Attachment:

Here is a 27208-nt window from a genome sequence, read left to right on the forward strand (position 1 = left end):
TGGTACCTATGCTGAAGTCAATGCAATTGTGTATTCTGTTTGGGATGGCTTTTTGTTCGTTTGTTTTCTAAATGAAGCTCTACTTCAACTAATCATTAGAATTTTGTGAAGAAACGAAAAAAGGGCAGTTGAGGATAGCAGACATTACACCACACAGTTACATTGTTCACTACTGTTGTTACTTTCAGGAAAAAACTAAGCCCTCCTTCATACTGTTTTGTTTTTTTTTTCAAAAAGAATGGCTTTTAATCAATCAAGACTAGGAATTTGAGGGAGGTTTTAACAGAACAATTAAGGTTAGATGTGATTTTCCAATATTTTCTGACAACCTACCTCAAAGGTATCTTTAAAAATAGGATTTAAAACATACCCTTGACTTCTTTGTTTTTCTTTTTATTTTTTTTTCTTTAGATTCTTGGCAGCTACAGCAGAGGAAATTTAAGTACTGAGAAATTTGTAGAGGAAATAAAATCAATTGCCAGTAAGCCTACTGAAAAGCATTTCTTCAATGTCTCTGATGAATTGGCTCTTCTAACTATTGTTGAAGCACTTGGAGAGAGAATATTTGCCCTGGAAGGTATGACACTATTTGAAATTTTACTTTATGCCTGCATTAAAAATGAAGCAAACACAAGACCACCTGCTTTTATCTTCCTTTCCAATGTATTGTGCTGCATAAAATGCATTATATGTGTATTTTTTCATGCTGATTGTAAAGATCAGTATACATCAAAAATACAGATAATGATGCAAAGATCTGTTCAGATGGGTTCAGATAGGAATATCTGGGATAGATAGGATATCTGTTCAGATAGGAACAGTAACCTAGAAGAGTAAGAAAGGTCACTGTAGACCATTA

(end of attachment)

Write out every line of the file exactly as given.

Here is a 27208-nt window from a genome sequence, read left to right on the forward strand (position 1 = left end):
TGGTACCTATGCTGAAGTCAATGCAATTGTGTATTCTGTTTGGGATGGCTTTTTGTTCGTTTGTTTTCTAAATGAAGCTCTACTTCAACTAATCATTAGAATTTTGTGAAGAAACGAAAAAAGGGCAGTTGAGGATAGCAGACATTACACCACACAGTTACATTGTTCACTACTGTTGTTACTTTCAGGAAAAAACTAAGCCCTCCTTCATACTGTTTTGTTTTTTTTTTCAAAAAGAATGGCTTTTAATCAATCAAGACTAGGAATTTGAGGGAGGTTTTAACAGAACAATTAAGGTTAGATGTGATTTTCCAATATTTTCTGACAACCTACCTCAAAGGTATCTTTAAAAATAGGATTTAAAACATACCCTTGACTTCTTTGTTTTTCTTTTTATTTTTTTTTCTTTAGATTCTTGGCAGCTACAGCAGAGGAAATTTAAGTACTGAGAAATTTGTAGAGGAAATAAAATCAATTGCCAGTAAGCCTACTGAAAAGCATTTCTTCAATGTCTCTGATGAATTGGCTCTTCTAACTATTGTTGAAGCACTTGGAGAGAGAATATTTGCCCTGGAAGGTATGACACTATTTGAAATTTTACTTTATGCCTGCATTAAAAATGAAGCAAACACAAGACCACCTGCTTTTATCTTCCTTTCCAATGTATTGTGCTGCATAAAATGCATTATATGTGTATTTTTTCATGCTGATTGTAAAGATCAGTATACATCAAAAATACAGATAATGATGCAAAGATCTGTTCAGATGGGTTCAGATAGGAATATCTGGGATAGATAGGATATCTGTTCAGATAGGAACAGTAACCTAGAAGAGTAAGAAAGGTCACTGTAGACCATTA